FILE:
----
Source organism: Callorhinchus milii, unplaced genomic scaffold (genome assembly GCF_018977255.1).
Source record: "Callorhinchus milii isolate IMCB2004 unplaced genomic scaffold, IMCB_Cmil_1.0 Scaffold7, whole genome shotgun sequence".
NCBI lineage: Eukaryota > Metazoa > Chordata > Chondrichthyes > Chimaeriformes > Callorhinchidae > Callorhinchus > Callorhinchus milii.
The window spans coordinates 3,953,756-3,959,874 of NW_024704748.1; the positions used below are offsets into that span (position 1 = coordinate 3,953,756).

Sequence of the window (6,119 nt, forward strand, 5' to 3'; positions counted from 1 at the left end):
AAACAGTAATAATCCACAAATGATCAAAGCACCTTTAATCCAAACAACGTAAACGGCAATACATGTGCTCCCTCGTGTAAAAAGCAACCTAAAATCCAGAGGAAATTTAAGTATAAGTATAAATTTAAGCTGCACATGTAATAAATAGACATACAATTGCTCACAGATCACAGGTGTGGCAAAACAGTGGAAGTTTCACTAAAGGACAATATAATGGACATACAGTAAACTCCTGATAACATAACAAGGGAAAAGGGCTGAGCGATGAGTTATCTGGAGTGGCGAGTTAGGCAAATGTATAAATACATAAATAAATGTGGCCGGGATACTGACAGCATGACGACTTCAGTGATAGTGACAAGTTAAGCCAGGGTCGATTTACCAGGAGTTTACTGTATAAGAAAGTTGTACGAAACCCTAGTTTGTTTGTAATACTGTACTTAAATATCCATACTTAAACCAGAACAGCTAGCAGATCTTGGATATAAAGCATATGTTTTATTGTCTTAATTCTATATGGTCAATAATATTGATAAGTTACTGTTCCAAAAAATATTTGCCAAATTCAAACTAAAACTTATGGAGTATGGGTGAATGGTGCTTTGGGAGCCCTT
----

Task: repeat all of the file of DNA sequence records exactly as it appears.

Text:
Source organism: Callorhinchus milii, unplaced genomic scaffold (genome assembly GCF_018977255.1).
Source record: "Callorhinchus milii isolate IMCB2004 unplaced genomic scaffold, IMCB_Cmil_1.0 Scaffold7, whole genome shotgun sequence".
NCBI lineage: Eukaryota > Metazoa > Chordata > Chondrichthyes > Chimaeriformes > Callorhinchidae > Callorhinchus > Callorhinchus milii.
The window spans coordinates 3,953,756-3,959,874 of NW_024704748.1; the positions used below are offsets into that span (position 1 = coordinate 3,953,756).

Sequence of the window (6,119 nt, forward strand, 5' to 3'; positions counted from 1 at the left end):
AAACAGTAATAATCCACAAATGATCAAAGCACCTTTAATCCAAACAACGTAAACGGCAATACATGTGCTCCCTCGTGTAAAAAGCAACCTAAAATCCAGAGGAAATTTAAGTATAAGTATAAATTTAAGCTGCACATGTAATAAATAGACATACAATTGCTCACAGATCACAGGTGTGGCAAAACAGTGGAAGTTTCACTAAAGGACAATATAATGGACATACAGTAAACTCCTGATAACATAACAAGGGAAAAGGGCTGAGCGATGAGTTATCTGGAGTGGCGAGTTAGGCAAATGTATAAATACATAAATAAATGTGGCCGGGATACTGACAGCATGACGACTTCAGTGATAGTGACAAGTTAAGCCAGGGTCGATTTACCAGGAGTTTACTGTATAAGAAAGTTGTACGAAACCCTAGTTTGTTTGTAATACTGTACTTAAATATCCATACTTAAACCAGAACAGCTAGCAGATCTTGGATATAAAGCATATGTTTTATTGTCTTAATTCTATATGGTCAATAATATTGATAAGTTACTGTTCCAAAAAATATTTGCCAAATTCAAACTAAAACTTATGGAGTATGGGTGAATGGTGCTTTGGGAGCCCTT